Tick bites and prophylaxis. The best currently available method for preventing infection with Borrelia burgdorferi is to avoid vector tick exposure. If exposure to Ixodes scapularis or Ixodes pacificus ticks is unavoidable, measures recommended to reduce the risk of infection include using both protective clothing and tick repellents, checking the entire body for ticks daily, and promptly removing attached ticks, before transmission of B. burgdorferi can occur (A-III [see tables 1 and 2 for recommendation categories, indicated in parentheses throughout this text]). Routine use of either antimicrobial prophylaxis (E-I) or serological tests (D-III) after a tick bite is not recommended. Some experts recommend antibiotic therapy for patients bitten by I. scapularis ticks that are estimated to have been attached for >48 h (on the basis of the degree of engorgement of the tick with blood), in conjunction with epidemiological information regarding the prevalence of tick-transmitted infection (C-III). However, accurate determinations of species of tick and degree of engorgement are not routinely possible, and data are insufficient to demonstrate efficacy of antimicrobial therapy in this setting. Persons who remove attached ticks should be monitored closely for signs and symptoms of tick-borne diseases for up to 30 days and specifically for the occurrence of a skin lesion at the site of the tick bite (which may suggest Lyme disease) or a temperature >38°C (which may suggest human granulocytic ehrlichiosis [HGE] or babesiosis). Persons who develop a skin lesion or other illness within 1 month after removing an attached tick should promptly seek medical attention for assessment of the possibility of having acquired a tick-borne disease (A-II). Health care practitioners, particularly those in areas where Lyme disease is endemic, should become familiar with its clinical manifestations, recommended practices for testing for it, and therapy for the disease, as well as for HGE and babesiosis (A-III). Testing of ticks for tick-borne infectious organisms is not recommended, except in research studies (D-III). Prior vaccination with the recently licensed recombinant outer-surface protein A (OspA) vaccine preparation reduces the risk of developing Lyme disease associated with tick bites but should not alter the above recommendations (A-I). Early Lyme disease. Administration of doxycycline (100 mg twice daily) or amoxicillin (500 mg 3 times daily) for 14-21 days is recommended for treatment of early localized or early disseminated Lyme disease associated with erythema migrans, in the absence of neurological involvement or third-degree atrioventricular heart block (A-I). In prospective studies, these agents have been shown to be effective in treating erythema migrans and associated symptoms. Doxycycline has the advantage of being efficacious for treatment of HGE, which may occur simultaneously with early Lyme disease. Doxycycline is relatively contraindicated during pregnancy or lactation and for children aged <8 years. Because of its higher cost, cefuroxime axetil (500 mg orally twice daily), which is as effective as doxycycline in the treatment of erythema migrans (A-I), should be reserved as an alternative agent for those patients who can take neither doxycycline nor amoxicillin. For children, we recommend amoxicillin at a dosage of 50 mg/kg/d, divided into 3 doses per day (maximum, 500 mg/dose), or doxycycline (for those aged ≥8 years) at a dosage of 1-2 mg/kg twice per day (maximum, 100 mg/dose) (B-II). Cefuroxime axetil, at a dosage of 30 mg/kg/d, divided into 2 doses daily (maximum, 500 mg/dose), is an acceptable alternative agent (B-III). Macrolide antibiotics are not recommended as first-line therapy for early Lyme disease (E-I). When used, they should be reserved for patients who are intolerant of amoxicillin, doxycycline, and cefuroxime axetil. Possible regimens for adults are as follows: azithromycin, 500 mg orally daily for 7-10 days; erythromycin, 500 mg orally 4 times daily for 14-21 days; and clarithromycin, 500 mg orally twice daily for 14-21 days. Possible dosages for children are the following: azithromycin, 10 mg/kg/d (maximum, 500 mg/d); erythromycin, 12.5 mg/kg 4 times daily (maximum, 500 mg/dose); and clarithromycin, 7.5 mg/kg twice daily (maximum, 500 mg/dose). Patients treated with macrolides should be closely followed. Ceftriaxone (2 g iv daily), although effective, is not superior to oral agents and is not recommended as a first-line agent for treatment of Lyme disease in the absence of neurological involvement or third-degree atrioventricular heart block (E-I). The use of ceftriaxone (2 g once daily iv for 14-28 days) in early Lyme disease is recommended for acute neurological disease manifested by meningitis or radiculopathy (B-II). Intravenous penicillin G at a dosage of 18-24 million units daily, divided into doses given every 4 h (for patients with normal renal function), may be a satisfactory alternative (B-II). Cefotaxime (2 g iv every 8 h) may also be a satisfactory alternative (B-II). For adult patients who are intolerant of both penicillin and cephalosporins, doxycycline (200-400 mg/d) in 2 divided doses given orally (or iv if the patient is unable to take oral medications) for 14-28 days may be adequate (B-II). For children, we recommend ceftriaxone (75-100 mg/kg/d) in a single daily iv dose (maximum, 2 g) (B-II) or cefotaxime (150-200 mg/kg/d) divided into 3 or 4 iv doses (maximum, 6 g/d) (B-III) for 14-28 days. An alternative is iv penicillin G (200,000-400,000 units/kg/d; maximum, 18-24 million units/d) divided into doses given every 4 h for those with normal renal function (B-II). Patients with first- or second-degree atrioventricular heart block associated with early Lyme disease should be treated with the same antimicrobial regimens as patients with erythema migrans without carditis (see paragraphs 1 and 2 of the recommendations in this section, above) (B-III). We recommend that patients with third-degree atrioventricular heart block be treated with parenteral antibiotics such as ceftriaxone (see paragraphs 5 and 6 of the recommendations in this section, above) in the hospital, although there are no clinical trials to support this recommendation (B-III). A temporary pacemaker may also be required. Although antibiotic treatment does not hasten the resolution of seventh-cranial-nerve palsy associated with B. burgdorferi infection, antibiotics should be given to prevent further sequelae (B-II). There was disagreement among panel members on the neurological evaluation of patients with seventh-cranial-nerve palsy. Some members perform a CSF examination on all patients with seventh-cranial-nerve palsy, whereas others reserve lumbar puncture for patients for whom there is strong clinical suspicion of CNS involvement (e.g., severe headache or nuchal rigidity). Patients whose CSF examinations yield normal findings may be treated with the same regimens used for patients with erythema migrans (B-III), whereas patients for whom there is clinical and laboratory evidence of CNS involvement should be treated with regimens effective against meningitis (see paragraphs 5 and 6 of the recommendations in this section, above) (B-II). Treatment for pregnant patients can be identical to that for nonpregnant patients with the same disease manifestation, except that tetracyclines should be avoided (B-III). Lyme arthritis. Lyme arthritis usually can be treated successfully with antimicrobial agents administered orally or intravenously. Administration of doxycycline (100 mg twice daily orally) or amoxicillin (500 mg 3 times daily), in each instance for 28 days, is recommended for patients without clinically evident neurological disease (B-II). For children, we recommend administration of doxycycline (1-2 mg/kg twice per day; maximum, 100 mg/dose), which can be given to patients aged ≥8 years, or amoxicillin (50 mg/kg/d, divided into 3 doses per day; maximum, 500 mg/dose) for 28 days (B-II). Oral therapy is easier to administer than iv antibiotics, is associated with fewer serious complications, and is considerably less expensive. Its disadvantage is that some patients treated with oral agents have subsequently manifested overt neuroborreliosis, which may require iv therapy for successful treatment. Further controlled trials are needed to compare oral with iv therapy. Neurological evaluation, including lumbar puncture, should be done for patients if there is a strong clinical suspicion of neurological involvement, Patients with both arthritis and objective evidence of neurological disease should receive iv ceftriaxone (2 g once daily for 14-28 days) (A-II). Alternative therapies include iv cefotaxime (2 g iv every 8 h) (B-III) or iv penicillin G (18-24 million units daily, divided into doses given every 4 h for patients with normal renal function) (B-lI). Because of low blood levels, the long-acting benzathine preparation of penicillin is not recommended (D-III). For children, we recommend administration of ceftriaxone (75-100 mg/kg/d in a single daily iv dose; maximum, 2 g) (B-III) or cefotaxime (150-200 mg/kg/d divided into 3 or 4 iv doses; maximum, 6 g/d) (B-III) for 14-28 days. An alternative is iv penicillin G (200,000-400,000 units/kg/d; maximum, 18-24 million units/d), divided into doses given every 4 h for those with normal renal function (B-III).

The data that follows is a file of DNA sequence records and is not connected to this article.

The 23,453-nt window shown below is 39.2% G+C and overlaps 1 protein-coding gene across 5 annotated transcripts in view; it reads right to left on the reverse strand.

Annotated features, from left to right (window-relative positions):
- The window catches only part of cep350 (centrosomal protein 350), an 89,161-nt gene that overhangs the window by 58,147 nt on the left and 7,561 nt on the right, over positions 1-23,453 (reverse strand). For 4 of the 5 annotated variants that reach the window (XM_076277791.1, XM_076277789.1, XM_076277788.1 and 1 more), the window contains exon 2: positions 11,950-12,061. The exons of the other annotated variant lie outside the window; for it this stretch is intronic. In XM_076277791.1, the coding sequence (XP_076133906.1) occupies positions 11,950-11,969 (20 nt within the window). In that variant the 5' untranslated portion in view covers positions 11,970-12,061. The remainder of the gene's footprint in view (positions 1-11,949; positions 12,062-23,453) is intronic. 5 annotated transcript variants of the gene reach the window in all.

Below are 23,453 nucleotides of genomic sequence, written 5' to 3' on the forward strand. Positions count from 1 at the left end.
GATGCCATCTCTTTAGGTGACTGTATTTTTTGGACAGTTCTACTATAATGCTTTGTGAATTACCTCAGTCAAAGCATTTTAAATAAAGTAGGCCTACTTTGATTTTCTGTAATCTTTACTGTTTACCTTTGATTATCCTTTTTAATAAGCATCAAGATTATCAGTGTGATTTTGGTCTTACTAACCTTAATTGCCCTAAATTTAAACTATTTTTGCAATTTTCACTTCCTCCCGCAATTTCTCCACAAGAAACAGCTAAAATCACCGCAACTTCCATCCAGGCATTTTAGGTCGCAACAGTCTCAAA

Original languageEnglish (US)
Pages (from-to)S1-S14
JournalClinical Infectious Diseases
StatePublished - 2000

ASJC Scopus subject areas

  • Microbiology (medical)
  • Infectious Diseases